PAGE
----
We’re coming up on the 30-minute mark. I want to make sure you’ve got the good meat out of this webinar. You understand that antivirus is not enough anymore. We’ve been relying on it for years, and it’s old news. Cyber threats are changing. You’re seeing that now; you may be experiencing that now. But there’s things you can do, things you can put in place to protect yourself, your organization, your information as a company, and also your clients’ organizations as well.

There’s new compliance requirements that are coming out regarding security, and you need help. You need a specialist. That’s what we’re here for. This is just the first episode. We talked about antivirus, you learned about EDR. In the next 5 weeks, we’ll have different topics – password manager, we’ll dive a little bit deeper into the 5 things, we’ll talk about different security controls, maybe get rid of some myths you’re hearing out there regarding cybersecurity.

But we want to hear from you. If there’s a certain topic that you want a webinar on, a deeper dive on, or you’re curious about, feel free to put that in the chat box. I’d love to know. Of course, this isn’t just a 6-week series; we may do one later in the year. We’ll definitely have one next year. But I want to make sure all your questions and topics are talked about and answered and you have as much information to make the best decision for your organization and your clients that you can.

TOM: I think those 5 things – you know what that is? I’m going to get in the weeds here a little bit.

DAVIN: Yeah, come on.

TOM: Those 5 things are what’s known as a defense-in-depth strategy, or a layered defense strategy. What it means is for all of our clients, we’ve either put in place or they have in place multiple layers of defense. Spam filter catches a lot of the phishing emails with the ransomware, but it’s not 100%. Security awareness training cuts your risk in half right there.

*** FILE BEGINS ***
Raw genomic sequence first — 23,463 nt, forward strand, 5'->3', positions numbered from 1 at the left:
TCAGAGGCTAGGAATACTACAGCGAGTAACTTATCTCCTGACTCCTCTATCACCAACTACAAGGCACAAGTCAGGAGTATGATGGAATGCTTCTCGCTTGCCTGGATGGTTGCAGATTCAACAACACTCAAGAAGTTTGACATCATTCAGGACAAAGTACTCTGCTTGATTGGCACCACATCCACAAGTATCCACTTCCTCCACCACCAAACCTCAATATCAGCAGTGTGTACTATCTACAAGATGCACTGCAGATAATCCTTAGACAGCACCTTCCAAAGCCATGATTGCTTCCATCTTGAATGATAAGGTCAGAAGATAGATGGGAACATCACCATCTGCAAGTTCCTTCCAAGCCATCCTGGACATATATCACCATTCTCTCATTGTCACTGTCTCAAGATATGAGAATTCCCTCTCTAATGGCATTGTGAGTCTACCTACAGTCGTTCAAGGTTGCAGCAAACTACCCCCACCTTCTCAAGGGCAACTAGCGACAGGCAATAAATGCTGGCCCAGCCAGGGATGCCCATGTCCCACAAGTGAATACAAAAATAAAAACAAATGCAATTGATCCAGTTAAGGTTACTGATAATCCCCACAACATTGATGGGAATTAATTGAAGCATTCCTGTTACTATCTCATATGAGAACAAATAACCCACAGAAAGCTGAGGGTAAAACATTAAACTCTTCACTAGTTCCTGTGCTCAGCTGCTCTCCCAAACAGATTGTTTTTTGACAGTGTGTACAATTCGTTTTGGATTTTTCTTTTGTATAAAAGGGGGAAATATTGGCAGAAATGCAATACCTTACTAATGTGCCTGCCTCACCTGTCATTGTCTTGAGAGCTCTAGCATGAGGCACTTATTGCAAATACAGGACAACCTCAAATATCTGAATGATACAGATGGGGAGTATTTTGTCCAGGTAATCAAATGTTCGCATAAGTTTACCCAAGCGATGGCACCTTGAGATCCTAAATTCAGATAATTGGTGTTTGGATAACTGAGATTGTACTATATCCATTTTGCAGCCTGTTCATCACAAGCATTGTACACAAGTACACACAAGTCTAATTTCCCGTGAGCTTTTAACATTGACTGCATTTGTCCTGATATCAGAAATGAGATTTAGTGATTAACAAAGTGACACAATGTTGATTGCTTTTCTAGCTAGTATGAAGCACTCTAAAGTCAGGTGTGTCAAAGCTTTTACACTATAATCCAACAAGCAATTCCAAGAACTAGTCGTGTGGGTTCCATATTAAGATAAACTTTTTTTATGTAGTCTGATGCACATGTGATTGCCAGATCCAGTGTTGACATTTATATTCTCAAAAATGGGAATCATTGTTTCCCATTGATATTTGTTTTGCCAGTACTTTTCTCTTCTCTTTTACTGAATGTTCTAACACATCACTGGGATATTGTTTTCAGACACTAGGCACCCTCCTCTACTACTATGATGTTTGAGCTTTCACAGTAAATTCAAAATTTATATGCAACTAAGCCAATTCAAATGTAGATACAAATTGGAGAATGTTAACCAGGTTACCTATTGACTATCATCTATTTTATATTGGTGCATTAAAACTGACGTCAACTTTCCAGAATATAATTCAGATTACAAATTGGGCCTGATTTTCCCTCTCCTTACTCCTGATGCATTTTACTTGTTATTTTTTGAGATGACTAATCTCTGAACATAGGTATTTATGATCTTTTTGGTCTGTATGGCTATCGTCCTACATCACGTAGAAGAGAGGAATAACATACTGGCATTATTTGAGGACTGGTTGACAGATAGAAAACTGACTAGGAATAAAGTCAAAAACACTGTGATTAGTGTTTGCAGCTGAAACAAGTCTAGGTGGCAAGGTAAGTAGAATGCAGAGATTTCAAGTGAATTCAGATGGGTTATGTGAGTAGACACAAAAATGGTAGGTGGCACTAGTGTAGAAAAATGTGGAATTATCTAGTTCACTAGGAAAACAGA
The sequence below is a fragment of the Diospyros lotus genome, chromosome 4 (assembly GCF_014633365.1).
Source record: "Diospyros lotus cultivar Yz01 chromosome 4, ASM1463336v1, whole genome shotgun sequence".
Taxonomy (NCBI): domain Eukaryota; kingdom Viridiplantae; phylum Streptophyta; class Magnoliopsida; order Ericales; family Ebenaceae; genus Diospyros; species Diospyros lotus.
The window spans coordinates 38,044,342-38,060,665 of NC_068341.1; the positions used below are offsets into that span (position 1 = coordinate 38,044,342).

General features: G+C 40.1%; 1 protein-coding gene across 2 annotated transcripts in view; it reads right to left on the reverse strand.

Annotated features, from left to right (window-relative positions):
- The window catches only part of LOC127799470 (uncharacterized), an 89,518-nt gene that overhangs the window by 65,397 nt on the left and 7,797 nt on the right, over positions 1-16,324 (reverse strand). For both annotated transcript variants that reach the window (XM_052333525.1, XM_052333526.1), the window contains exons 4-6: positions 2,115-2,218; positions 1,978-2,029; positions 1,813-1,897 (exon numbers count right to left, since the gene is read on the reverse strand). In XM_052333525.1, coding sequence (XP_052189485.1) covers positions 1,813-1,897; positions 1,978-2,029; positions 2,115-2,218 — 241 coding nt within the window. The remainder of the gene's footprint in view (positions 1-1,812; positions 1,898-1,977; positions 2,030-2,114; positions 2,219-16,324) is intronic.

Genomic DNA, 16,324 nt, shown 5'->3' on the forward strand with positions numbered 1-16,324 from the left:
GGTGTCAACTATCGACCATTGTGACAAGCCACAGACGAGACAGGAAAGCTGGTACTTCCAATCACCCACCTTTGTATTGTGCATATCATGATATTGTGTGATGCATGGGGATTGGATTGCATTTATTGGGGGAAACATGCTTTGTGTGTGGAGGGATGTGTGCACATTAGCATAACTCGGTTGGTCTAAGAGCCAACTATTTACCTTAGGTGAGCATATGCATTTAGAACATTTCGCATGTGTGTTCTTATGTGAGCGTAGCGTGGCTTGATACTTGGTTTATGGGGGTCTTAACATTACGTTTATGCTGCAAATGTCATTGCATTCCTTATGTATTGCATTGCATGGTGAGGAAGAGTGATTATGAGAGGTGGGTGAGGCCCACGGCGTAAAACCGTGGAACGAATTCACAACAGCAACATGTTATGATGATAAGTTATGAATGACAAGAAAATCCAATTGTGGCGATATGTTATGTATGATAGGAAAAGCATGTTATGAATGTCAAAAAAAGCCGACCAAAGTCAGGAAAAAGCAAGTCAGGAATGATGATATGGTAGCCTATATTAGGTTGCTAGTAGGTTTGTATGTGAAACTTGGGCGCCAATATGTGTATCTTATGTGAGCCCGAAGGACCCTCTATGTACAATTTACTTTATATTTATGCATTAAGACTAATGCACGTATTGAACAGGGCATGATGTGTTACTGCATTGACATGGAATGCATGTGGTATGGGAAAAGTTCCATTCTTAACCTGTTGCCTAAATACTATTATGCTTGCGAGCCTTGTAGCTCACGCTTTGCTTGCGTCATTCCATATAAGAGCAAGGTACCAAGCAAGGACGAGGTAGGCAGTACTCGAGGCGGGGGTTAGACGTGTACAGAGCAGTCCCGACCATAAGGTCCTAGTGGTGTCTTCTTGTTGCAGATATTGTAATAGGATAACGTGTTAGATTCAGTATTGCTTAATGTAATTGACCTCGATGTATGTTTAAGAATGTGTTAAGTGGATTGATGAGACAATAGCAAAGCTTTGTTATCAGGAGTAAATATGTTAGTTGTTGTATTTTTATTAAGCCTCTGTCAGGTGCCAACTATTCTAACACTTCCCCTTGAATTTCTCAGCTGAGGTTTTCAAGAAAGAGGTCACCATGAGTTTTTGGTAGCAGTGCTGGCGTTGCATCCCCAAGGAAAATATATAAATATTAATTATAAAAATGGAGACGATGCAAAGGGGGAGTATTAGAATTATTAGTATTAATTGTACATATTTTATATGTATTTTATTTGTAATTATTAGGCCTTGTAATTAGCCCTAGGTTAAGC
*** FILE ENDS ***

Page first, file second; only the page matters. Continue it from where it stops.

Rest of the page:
The more layers that we can add, practically and realistically – because no one has all the layers; you would think as a security company, we would have all the layers, but even we don’t.

DAVIN: There’s always more.

TOM: It becomes a risk and reward. What’s the likelihood that this other layer is actually going to stop an attack in our environment? If it’s past the five nines, it’s 0.0001%, it’s up for discussion. We may not need it. It’s all about the risk, analyzing and understanding and accepting the risk. I’m here to say if you don’t have the 5 things, or the 4 things if you don’t need multi-factor – if you don’t have it, your risk is way too high. It’s unacceptable. It’s not reasonable efforts.

But what Davin’s specialty is – and that meeting.irontechsecurity.com, Kindsey put a link in the chat box – all that is about is to get you on the calendar, and Davin can quickly tell you what you need. It’s not going to take a lot of time. For the larger organizations out there, and you’ve got other decision-makers involved, we may want to take you down an assessment and do it formal and document your vulnerabilities and all of those things.

But really and truly, it’s an easy, painless thing. If you don’t have the 5 things, we know you need them. That’s it. And it’s not just the White House. It’s not just IronTech. We’ve been doing this for years. The White House just came out with that less than a year ago, about 8 months ago, I think. But that’s what we’ve been doing for years. It’s best practices inside the industry, using best of breed both technical controls and administrative controls. So I encourage you to at least reach out and say hi to Davin. He’s a good guy.

DAVIN: I appreciate that. Man, I’ve had a good introduction, a good closing. I keep some good friends around me, that’s for sure.

TOM: You have a lot of fans.

DAVIN: [laughs] I appreciate everyone hopping on today. Like I said, hope you got some good information. Next week, tune in Tuesday, 2:00. You’ll see the links everywhere. We’ll make sure we reach out to you. I appreciate you attending, and I’ll speak to you next week.